ISLAMABAD: Sirbaz Khan and Muhammad Abdul Joshi, who became the first Pakistanis to summit the 8,091-metre Annapurna peak in Nepal, last week have dedicated their feat to Muhammad Ali Sadpara, Alpine Club of Pakistan (ACP) said on Tuesday.

Sadpara was declared dead in February, this year after he went missing on the world’s second-highest mountain, K2, during a winter expedition. “It’s a great accomplishment. They’ve hoisted Pakistan and ACP’s flags on Annapurna for the first time. The club acknowledges their contributions,” Secretary ACP, Karrar Haidri told the pres.

Led by Sirbaz, the four-member team included climber Joshi, manager Saad Munawar and photographer and cyclist Kamran Ali. Sirbaz, who hails from Aliabad, Hunza, began his climbing career in 2016. He is on a mission to summit the world’s 14 highest peaks and has already climbed five including K2, Nanga Parbat, Broad Peak, Lhotse, and Manaslu.

Abdul Joshi, 36, who is a native of Shimshal valley of Gilgit-Baltistan, started his climbing journey as a guide on various 8000m expeditions but this was his first successful 8,000m peak summit. Joshi is passionate about summiting the unclimbed peaks.

“The team is arriving back in the country on Thursday. They are a source of inspiration for the young generation. We’ll accord them a warm welcome,” Haidri said.

Ali Sadpara

On February 6, 2021, Ali Sadpara, Snorri, and his mountaineering partner, Mohr, were officially declared missing, according to reports by the Alpine Club of Pakistan and the expedition’s manager, Chhang Dawa Sherpa. And on 18th February after an unsuccessful rescue operation, he was declared dead. 

Muhammad Ali Sadpara takes his name from his birthplace, the Sadpara village of Pakistan’s Gilgit-Baltistan region, located at the periphery of snow-clad Skardu. Sadpara, or Satpara, is home to numerous brave men who take to the Himalayan mountains through all seasons as porters or guides to local and foreign mountaineers. A familiarity with the rough terrain, and skills acquired through years of practice, makes navigating the mountains a lucrative business for those deprived of more traditional means of income up North.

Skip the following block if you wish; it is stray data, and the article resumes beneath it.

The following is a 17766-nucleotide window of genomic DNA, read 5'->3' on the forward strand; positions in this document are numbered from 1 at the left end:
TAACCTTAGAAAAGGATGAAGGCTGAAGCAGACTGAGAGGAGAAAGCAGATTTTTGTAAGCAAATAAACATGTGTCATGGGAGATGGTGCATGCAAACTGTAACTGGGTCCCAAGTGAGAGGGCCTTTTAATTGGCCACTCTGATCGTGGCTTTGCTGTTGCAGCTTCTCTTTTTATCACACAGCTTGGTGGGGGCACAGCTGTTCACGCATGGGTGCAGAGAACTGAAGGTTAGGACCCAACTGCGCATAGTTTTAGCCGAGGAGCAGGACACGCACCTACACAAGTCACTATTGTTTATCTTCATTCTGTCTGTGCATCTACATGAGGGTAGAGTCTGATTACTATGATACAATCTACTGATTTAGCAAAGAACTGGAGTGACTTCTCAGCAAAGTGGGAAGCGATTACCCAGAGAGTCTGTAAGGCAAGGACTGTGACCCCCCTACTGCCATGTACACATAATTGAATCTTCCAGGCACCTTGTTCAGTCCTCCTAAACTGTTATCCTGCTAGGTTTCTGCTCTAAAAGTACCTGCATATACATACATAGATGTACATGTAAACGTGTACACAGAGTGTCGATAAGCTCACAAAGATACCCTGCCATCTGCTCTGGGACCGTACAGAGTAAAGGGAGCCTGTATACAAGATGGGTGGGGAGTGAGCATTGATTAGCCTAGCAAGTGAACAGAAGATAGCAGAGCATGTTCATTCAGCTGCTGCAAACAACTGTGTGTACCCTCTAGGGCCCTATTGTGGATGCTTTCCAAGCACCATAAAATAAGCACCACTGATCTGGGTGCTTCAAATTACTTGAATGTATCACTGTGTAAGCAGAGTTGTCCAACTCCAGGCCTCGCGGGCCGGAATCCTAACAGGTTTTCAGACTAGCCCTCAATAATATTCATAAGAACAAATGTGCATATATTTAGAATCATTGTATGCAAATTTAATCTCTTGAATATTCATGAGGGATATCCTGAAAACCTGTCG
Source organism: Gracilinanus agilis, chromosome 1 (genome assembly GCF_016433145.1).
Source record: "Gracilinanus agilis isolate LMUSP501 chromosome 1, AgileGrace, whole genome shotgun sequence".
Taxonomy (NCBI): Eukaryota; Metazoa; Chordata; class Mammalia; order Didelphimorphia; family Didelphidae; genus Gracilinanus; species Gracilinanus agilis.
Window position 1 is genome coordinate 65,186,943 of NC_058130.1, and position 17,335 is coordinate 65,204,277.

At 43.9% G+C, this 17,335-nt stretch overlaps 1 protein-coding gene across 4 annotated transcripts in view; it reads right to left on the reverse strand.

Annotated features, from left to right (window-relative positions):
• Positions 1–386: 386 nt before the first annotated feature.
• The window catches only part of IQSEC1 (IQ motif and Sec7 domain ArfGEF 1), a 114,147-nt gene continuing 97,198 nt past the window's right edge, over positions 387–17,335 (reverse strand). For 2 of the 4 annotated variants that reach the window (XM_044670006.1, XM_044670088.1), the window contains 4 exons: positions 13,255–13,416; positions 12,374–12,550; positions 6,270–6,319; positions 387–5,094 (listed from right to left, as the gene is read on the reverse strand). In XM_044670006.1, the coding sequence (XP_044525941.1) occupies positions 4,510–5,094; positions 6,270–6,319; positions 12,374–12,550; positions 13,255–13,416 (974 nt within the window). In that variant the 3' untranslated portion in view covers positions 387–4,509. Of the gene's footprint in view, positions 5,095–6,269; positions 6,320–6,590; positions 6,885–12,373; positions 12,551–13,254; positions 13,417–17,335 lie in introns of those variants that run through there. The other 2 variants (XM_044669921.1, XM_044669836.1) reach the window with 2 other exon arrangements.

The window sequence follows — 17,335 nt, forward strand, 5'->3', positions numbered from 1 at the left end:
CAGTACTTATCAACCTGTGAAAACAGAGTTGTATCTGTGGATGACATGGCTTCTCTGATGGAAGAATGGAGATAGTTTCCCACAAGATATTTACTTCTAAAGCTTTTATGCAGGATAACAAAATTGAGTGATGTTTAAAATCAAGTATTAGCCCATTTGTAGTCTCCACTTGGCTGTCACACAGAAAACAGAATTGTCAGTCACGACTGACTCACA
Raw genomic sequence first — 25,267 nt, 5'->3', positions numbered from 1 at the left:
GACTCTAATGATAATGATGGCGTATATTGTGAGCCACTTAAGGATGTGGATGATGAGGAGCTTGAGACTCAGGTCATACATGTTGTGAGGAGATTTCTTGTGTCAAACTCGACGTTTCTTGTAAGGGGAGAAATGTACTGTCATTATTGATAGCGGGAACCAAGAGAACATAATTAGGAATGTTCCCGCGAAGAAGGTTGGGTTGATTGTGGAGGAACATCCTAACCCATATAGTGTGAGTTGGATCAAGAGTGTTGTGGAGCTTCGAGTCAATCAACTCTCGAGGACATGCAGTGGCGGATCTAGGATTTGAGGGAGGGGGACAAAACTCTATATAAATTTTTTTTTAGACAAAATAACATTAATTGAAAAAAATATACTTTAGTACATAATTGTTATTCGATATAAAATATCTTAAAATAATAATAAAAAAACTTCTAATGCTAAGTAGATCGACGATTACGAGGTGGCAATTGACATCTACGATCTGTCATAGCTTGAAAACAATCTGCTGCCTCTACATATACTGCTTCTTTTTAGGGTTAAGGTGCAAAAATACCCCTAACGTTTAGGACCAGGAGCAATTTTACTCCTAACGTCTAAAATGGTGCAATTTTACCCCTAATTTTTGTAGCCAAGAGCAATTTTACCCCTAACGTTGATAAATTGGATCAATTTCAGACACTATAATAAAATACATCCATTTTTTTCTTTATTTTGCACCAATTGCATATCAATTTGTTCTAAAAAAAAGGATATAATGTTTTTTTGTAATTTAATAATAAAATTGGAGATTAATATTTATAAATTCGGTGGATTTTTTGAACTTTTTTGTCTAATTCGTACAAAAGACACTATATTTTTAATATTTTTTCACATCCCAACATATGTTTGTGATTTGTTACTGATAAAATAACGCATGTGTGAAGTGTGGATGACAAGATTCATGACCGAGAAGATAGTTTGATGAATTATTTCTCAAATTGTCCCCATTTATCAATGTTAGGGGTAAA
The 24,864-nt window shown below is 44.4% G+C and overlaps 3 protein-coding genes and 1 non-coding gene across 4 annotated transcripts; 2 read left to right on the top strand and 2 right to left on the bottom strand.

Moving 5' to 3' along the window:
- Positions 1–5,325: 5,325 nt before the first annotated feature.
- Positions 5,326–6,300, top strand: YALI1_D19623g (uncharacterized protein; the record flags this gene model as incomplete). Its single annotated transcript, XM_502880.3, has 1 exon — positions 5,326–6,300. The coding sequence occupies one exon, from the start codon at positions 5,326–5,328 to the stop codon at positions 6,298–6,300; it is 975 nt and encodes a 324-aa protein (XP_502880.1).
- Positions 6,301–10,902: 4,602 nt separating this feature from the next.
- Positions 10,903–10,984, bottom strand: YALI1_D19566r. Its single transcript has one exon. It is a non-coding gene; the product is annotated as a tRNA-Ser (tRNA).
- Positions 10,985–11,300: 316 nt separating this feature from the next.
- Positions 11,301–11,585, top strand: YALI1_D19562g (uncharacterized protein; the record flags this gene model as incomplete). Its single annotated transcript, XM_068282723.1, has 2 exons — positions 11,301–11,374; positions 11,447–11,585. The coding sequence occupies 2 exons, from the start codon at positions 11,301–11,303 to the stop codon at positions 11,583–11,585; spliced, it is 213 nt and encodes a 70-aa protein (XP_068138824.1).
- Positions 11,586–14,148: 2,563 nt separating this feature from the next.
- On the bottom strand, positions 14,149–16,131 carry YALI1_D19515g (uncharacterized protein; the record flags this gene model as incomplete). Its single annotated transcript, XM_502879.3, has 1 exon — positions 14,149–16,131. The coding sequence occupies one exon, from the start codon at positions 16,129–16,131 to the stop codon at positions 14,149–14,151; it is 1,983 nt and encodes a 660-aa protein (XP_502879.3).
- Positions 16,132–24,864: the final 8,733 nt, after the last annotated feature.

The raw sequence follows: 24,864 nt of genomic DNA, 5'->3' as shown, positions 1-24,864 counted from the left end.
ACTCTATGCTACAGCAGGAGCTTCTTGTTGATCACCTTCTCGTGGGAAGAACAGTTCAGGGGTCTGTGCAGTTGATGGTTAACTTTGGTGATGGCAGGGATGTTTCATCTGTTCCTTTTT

However, Muhammad Ali Sadpara scaled the mountains out of passion that extended beyond survival. He attributed his achievements in mountaineering to “a love for the mountains,” and acknowledged the hard work and luck required to persevere in the face of nature’s domineering heights.

Born on February 2, 1976, Sadpara began his journey as a porter who transported luggage and supplies through the mountains for foreign mountaineering expeditions as well as the Pakistan Army. In an interview, he claimed that one of his first jobs included providing supplies to Army posts leading to Siachin, and his brush with danger there prepared him to take on any challenge the mountains had to offer.

In 2004, he started his mountaineering career by accompanying an expedition to K2, the second-highest peak in the world. In his profile published in Alpine magazine, it is told that he earned $3 a day for carrying loads weighing up to 25kg to base camps in the Karakoram mountains, and memorised his way through the terrains of the K2, Broad Peak and the Gasherbrum—which are three of five 8000m peaks to be situated in Pakistan. The others are in China, Tibet, and Nepal.

Muhammad Ali Sadpara is the only Pakistani to have scaled eight of the fifteen 8000m peaks in the world. His first was the Gasherbrum II in 2006, after which he went on to climb Spantik Peak in 2006, Nanga Parbat in 2008, Muztagh Ata in 2008, Nanga Parbat in 2009, Gasherbrum I in 2010, Nanga Parbat First Winter Ascent in 2016, Broad Peak in 2017, Nanga Parbat First Autumn Ascent in 2017, Pumori Peak First Winter Ascent in 2017, K2 in 2018, Lhotse in 2019, Makalu in 2019 and Manaslu in 2019.

His winter ascent of the Nanga Parbat was a record-breaking feat that earned him national and global glory. It was the first successful winter ascent of the ninth highest mountain in the world.

A year prior to this feat, Sadpara had also assisted with a search and rescue effort on Nanga Parbat, where missing mountaineers Tom Ballard and Daniele Nardi were ultimately found dead. Sadpara had witnessed the ruthlessness of nature first-hand, at multiple occasions, but was relentless in his drive to keep facing it.

The government of Pakistan, in January 2021, announced it would sponsor Sadpara’s endeavours to scale the remaining 8000m mountains. Previously, Sadpara had never been offered sponsorship or assistance by private or government donors and had relied for the good part of his mountaineering career on borrowed or sub-standard equipment.

On February 5, 2021, days after stepping into his 45th year, Muhammad Ali Sadpara set off on his last adventure, a winter ascent of the K2. As told in his Alpine profile, this was one of his two greatest wishes in life; the other was to buy a sewing machine for his wife.


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